Back to Issue Ten.

A Conversation with Matthew Dickman


Matthew Dickman makes writing poetry look so easy that everyone can do it. (This is an illusion.) With poems like “Slow Dance” (that momentous masterpiece from his first collection, All-American Poem) Dickman gives the impression that art that tends toward transcendence, reflection, humor and references to ‘80s power ballads is as effortless to create as tying one’s shoes.

His second collection, Mayakovsky’s Revolver, remains equally as colloquial, but with a hardened outer shell. Dickman walks the tightrope between the present and the past through meditations on loss, incorporating himself into the cannon of poets responding to suicide. It takes but one read of Frank O’Hara’s 1957 Mayakovsky to see the bare illumination of humanity Dickman has cultivated.

In the section Notes Passed to My Brother on the Occasion of His Funeral, Dickman zooms us into and away from tragedy in the space of a line break. “I keep thinking about the way / blackberries will make the mouth / of an 8-year-old look like he’s a ghost / that’s been shot in the face.” In doing so, we not only rediscover familiar images, but also a childhood we have never lived.

Throughout all he does, Dickman’s greatest weapon remains to be ease. His simple language and mastery of consecutive scene whisks us through a complicated emotional landscape, before pausing, ever briefly, on a question. What now?

Do you feel that poetry is more for its author’s benefit, or for the readers’?

I would say for the reader’s benefit but mainly because I am a reader of poems more than a writer of them and am human with an ego so I assume poems are more for me than the folks who wrote them down so I could read them.

Who are you reading right now?

I’m reading interviews with Borges, poems by Maged Zaher, an amazing a dark novella by Juan Pablo Villalobos called “Down the Rabbit Hole” and Joshua Shenk’s new book “Powers of Two”. Oh! Also reading through Barry Dainton’s book “Self” and picked up Mary Ruefle again…I always turn to Mary when I want to feel like a human being!

In your own work, do you find yourself stumbling upon poems or arriving at them?

It’s maybe stumbling into an arrival! When I’m writing a poem I know that that is what I’m doing so I’m not surprised to have written a poem. That said I never know what it is the poem will be, what it is that I’m making until long after it’s made.

Have you ever written anything that surprised you? Does it still surprise you?

I don’t think anything I have written surprises me. At least none of the poems I’ve ever written. I have found old emails and letters and have thought, “Was that me?”

What was the transition between All-American Poem and Mayakovsky’s Revolver like?

It was great! I had done one of the things I never thought I would be able to do: I got a book of poems published. And so after that I felt very free to write whatever I wanted to write. It turns out I wanted to write about my older brother’s death and more about family. I felt free in both experiences, both the first and second book, but with the second book I placed less pressure on myself, it was less about my identity (or what I thought my identity was) and more about just making something.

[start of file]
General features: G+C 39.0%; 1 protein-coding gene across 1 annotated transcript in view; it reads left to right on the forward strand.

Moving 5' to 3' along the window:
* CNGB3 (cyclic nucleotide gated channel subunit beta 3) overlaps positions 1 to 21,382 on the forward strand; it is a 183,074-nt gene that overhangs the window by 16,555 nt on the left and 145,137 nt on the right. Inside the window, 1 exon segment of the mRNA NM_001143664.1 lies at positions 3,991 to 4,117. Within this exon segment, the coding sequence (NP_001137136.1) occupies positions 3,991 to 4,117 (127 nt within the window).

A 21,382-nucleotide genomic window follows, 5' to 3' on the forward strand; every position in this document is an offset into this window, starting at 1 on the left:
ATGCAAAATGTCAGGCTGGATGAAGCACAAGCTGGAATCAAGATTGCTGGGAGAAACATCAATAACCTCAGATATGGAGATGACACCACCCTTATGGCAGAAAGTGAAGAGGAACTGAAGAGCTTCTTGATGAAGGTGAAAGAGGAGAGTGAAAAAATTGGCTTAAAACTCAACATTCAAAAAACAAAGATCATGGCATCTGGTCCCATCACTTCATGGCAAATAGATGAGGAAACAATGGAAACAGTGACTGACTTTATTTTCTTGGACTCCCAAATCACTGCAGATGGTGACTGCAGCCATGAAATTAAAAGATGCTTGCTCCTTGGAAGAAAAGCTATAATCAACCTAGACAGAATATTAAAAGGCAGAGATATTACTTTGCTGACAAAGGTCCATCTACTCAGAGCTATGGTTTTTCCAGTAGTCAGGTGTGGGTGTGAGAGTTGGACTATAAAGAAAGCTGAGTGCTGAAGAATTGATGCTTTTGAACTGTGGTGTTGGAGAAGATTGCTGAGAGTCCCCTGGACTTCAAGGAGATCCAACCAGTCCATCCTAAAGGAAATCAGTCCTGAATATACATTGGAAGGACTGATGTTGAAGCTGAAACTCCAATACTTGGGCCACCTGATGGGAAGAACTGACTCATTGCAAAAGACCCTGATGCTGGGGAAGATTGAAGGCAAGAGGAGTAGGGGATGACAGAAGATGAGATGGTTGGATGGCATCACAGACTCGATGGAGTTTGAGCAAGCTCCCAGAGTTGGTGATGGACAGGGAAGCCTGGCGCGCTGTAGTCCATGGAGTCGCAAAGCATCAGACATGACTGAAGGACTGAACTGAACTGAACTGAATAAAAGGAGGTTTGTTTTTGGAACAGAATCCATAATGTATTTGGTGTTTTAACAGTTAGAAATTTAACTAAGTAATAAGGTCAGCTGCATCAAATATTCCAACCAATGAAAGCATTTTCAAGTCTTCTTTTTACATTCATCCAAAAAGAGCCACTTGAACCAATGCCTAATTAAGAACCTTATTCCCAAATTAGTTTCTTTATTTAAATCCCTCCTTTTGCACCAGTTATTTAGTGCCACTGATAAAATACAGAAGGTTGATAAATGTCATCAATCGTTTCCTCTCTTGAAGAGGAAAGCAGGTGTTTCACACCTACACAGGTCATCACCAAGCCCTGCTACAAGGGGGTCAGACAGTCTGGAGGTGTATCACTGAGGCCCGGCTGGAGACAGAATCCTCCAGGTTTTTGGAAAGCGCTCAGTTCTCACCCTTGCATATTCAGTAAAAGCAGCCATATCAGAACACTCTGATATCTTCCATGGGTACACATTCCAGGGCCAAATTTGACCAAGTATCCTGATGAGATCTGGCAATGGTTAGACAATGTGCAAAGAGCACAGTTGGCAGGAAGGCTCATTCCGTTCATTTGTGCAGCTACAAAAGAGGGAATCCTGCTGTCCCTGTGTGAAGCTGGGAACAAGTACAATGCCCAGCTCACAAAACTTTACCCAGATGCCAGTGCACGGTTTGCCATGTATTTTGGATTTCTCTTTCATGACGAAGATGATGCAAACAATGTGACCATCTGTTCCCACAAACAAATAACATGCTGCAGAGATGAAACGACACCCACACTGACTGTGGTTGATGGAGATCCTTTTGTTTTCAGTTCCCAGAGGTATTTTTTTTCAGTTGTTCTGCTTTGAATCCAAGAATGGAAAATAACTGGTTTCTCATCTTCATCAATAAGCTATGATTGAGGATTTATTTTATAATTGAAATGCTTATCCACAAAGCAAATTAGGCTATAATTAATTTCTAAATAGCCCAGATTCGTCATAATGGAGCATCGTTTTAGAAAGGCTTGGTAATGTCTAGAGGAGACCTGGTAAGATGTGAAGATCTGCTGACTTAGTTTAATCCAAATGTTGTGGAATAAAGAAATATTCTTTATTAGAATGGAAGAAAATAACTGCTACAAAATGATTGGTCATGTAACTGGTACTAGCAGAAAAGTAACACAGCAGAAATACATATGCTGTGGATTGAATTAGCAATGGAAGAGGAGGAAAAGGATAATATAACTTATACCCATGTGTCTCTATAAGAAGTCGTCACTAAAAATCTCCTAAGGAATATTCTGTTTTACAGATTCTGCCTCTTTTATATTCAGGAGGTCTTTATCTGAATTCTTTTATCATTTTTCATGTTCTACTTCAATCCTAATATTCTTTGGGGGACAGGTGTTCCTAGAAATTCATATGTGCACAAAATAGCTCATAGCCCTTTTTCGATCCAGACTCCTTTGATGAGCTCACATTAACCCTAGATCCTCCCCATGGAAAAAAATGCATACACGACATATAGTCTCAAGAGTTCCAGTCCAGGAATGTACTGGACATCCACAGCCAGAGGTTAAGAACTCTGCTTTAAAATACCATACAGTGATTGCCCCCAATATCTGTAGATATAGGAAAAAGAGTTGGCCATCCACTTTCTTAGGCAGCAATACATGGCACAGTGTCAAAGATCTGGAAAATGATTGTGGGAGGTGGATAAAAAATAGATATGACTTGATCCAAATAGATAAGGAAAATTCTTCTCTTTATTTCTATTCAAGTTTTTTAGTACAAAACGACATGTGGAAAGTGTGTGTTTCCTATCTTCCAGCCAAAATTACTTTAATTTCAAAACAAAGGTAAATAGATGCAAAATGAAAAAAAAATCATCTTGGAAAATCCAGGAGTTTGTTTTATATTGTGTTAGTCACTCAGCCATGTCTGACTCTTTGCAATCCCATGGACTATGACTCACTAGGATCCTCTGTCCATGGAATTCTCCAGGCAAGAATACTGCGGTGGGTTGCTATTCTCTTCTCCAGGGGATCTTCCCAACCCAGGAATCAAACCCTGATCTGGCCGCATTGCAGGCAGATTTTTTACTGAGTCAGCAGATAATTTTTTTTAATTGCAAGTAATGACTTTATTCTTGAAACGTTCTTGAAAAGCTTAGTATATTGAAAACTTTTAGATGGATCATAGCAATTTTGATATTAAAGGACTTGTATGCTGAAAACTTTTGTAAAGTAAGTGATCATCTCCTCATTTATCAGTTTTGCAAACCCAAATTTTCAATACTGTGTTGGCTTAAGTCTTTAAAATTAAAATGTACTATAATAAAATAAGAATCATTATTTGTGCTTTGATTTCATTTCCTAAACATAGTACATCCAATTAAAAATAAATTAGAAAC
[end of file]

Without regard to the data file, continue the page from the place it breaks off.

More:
Would you say you align yourself with O’Hara’s Personism movement?

I wouldn’t say that. But I love that Frank O’Hara was in love the day he came up with it and that he was with Leroi Jones too. I have never been part of a movement sad to say but true. Though I have had coffee with O’Hara so many times and love him and if I was ever going to wear khakis again it would be because of him and on top of that I like poems that make people feel something in their guts.

Do you feel that tragedy and loss have the power to make more meaningful art than positive experiences?

No I do not. Both deeply felt grief and ecstatic love destroy language equally. Also just because you have experienced tragedy doesn’t mean you can make meaningful art out of it…and nor should you ever feel you must. I would easily give up making elegiac art if in exchange I got to see my dead friends again…even if I only got to see them for an hour.

Matthew Dickman is is the author of All-American Poem (American Poetry Review/ Copper Canyon Press, 2008), 50 American Plays (co-written with his twin brother Michael Dickman, Copper Canyon Press, 2012), and Mayakovsky’s Revolver (W.W. Norton & Co, 2012). He is the recipient of The Honickman First Book Prize, The May Sarton Award from the American Academy of Arts and Sciences, the Kate Tufts Award from Claremont College, and the 2009 Oregon Book Award from Literary Arts of Oregon. His poems have appeared in McSweeny’s, Ploughshares, The Believer, The London Review of Books, Narrative Magazine, Esquire Magazine, and The New Yorker, among others. Matthew Dickman is the Poetry Editor of Tin House Magazine. He lives in Portland, Oregon.


Lois Carlisle is a sophomore at the University of South Carolina, where she majors in art history and heavy sarcasm. She was a 2013 YoungArts Finalist for Poetry as well as a US Presidential Scholar in the Arts semi-finalist. Her work has appeared in The Bad Version and Misfit Quarterly, among others.  She is also the editor-in-chief of Spoon University at USC. In her spare time, she watches French-dubbed television shows as an attempt to appear more cultural. (It’s not working.) Plus, she talks too much—which, come to think of it, is probably why she has this job.